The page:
DIG: At this point in the competition, you’ve made it to the top three without ever being on the chopping block. How does that feel going into the next round?
JD: I’m definitely aware of the fact that I’ve still never been on the bottom or I’ve still never been somebody they were considering for elimination whenever they came down to it. It feels pretty awesome, but I think it also means that there’s just that much more pressure on me to prove that I’m not going to ever make a big mistake and that I deserve to be there. Someone’s coming back next week from Star Salvation, and then somebody else is going home. So it’s going to go back to four then back down to three, and I’m well aware that it can easily be me or any of the other guys. I don’t get a pass just because I have never been up for elimination yet. I got to prove that I belong in the top three and that I deserve to get one of the pilots for my own show.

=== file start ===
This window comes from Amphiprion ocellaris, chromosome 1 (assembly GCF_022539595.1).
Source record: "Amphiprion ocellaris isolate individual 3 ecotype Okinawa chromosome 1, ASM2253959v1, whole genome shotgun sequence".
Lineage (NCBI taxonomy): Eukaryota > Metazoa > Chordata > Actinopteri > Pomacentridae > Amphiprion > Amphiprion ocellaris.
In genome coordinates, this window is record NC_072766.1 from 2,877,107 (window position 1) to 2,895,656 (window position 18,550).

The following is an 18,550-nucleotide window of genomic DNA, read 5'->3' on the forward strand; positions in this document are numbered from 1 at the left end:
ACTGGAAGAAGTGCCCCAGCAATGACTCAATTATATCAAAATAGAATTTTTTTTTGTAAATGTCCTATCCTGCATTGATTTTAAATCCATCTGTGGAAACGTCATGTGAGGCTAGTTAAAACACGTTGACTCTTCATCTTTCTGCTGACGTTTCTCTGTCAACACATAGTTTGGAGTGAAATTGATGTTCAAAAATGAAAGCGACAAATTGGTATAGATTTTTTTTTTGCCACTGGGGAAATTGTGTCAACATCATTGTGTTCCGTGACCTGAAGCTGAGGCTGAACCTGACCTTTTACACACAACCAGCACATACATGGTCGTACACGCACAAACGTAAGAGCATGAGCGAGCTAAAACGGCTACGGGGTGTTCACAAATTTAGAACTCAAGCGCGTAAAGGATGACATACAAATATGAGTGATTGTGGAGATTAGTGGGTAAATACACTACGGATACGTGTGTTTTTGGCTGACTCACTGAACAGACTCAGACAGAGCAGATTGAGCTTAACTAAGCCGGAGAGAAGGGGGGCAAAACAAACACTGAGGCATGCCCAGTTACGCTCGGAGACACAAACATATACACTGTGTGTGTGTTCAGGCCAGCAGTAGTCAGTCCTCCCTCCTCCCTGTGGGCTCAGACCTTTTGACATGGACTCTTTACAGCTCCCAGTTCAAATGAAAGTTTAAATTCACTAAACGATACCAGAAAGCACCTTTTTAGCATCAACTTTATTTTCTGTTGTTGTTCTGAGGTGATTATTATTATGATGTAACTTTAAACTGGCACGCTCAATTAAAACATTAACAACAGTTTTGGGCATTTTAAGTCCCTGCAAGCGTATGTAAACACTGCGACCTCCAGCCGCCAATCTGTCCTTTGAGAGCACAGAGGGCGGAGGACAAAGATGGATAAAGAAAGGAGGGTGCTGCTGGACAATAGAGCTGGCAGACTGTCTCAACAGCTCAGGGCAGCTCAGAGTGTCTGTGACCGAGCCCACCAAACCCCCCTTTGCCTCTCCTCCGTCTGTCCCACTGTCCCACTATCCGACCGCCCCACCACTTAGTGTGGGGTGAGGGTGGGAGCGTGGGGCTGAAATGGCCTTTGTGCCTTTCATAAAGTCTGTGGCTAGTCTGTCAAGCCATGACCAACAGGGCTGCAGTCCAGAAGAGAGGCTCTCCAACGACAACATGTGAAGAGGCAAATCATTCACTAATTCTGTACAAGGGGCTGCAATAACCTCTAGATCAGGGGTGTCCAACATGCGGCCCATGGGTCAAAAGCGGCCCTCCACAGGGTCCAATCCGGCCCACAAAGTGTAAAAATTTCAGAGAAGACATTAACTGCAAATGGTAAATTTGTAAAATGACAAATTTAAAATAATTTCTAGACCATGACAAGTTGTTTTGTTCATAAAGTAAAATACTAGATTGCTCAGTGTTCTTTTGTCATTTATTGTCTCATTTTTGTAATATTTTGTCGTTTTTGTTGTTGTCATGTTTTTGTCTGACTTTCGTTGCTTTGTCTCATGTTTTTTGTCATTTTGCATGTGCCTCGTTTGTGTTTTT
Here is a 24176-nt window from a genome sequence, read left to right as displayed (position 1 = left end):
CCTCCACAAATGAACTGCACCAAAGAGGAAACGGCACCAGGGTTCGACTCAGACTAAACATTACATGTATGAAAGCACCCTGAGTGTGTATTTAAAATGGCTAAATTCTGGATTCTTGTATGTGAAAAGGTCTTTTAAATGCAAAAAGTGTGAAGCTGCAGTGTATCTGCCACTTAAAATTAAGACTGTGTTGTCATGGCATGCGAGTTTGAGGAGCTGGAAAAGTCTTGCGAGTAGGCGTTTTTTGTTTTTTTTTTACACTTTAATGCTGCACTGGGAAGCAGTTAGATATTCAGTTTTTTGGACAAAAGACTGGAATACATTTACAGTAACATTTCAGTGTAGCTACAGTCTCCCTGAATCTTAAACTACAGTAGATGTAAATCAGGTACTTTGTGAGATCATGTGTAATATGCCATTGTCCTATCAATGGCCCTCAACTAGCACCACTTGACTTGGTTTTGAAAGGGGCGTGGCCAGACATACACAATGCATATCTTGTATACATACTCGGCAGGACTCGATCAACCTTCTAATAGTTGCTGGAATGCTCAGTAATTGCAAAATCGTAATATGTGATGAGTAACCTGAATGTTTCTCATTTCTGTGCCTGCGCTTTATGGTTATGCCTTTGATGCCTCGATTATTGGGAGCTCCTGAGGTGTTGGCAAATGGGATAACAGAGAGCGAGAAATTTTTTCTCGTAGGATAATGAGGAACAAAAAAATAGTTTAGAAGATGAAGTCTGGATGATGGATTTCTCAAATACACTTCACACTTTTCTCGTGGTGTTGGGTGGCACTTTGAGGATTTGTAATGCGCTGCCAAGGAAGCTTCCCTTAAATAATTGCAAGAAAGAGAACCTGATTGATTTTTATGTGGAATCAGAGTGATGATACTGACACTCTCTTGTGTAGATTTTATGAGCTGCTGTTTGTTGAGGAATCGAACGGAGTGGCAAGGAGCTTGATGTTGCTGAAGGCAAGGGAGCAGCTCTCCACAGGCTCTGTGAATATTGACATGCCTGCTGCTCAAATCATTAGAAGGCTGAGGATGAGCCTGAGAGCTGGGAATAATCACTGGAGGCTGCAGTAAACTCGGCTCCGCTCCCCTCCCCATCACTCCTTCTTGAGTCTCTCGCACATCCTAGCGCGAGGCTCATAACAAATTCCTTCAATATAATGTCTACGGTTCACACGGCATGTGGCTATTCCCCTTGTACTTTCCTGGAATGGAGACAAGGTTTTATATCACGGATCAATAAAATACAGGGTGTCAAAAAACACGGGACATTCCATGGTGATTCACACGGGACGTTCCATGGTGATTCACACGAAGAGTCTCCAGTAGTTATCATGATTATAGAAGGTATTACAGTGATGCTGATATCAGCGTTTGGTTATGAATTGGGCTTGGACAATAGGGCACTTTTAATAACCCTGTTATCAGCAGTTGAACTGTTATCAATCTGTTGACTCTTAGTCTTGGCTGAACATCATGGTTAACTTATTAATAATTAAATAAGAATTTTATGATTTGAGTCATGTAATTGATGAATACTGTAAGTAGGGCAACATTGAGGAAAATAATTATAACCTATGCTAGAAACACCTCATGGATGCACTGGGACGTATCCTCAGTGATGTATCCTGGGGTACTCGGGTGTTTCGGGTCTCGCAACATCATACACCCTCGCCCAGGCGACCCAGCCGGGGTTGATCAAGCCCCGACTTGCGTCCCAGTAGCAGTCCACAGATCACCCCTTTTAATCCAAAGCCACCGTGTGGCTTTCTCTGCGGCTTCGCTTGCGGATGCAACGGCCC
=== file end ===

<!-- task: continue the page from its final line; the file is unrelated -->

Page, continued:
DIG: Now that Star Salvation is coming into play, if you could pick who would come back on the show, who would it be?
JD: I would pick Rue, because I really feel like she had a lot more to give to the competition and she didn’t get a chance to because she got eliminated in what I thought was too soon for her. I really am cheering for her to fight her way back and get another shot in the competition.
Obviously we are down to the final three and for someone to come back and perhaps knock one of us out, it’s nerve-racking. Just thinking, “We made final three! Oh, no, we didn’t. We’ve got to do one more challenge to get there.” You can debate the fairness of it—it’s part of the competition, we knew it was coming. Whoever is coming back from Star Salvation certainly fought their way back and earned their way back into the competition. But if I could pick anybody that’s still alive or anyone in the entire competition to come back and get another shot, it would be Rue.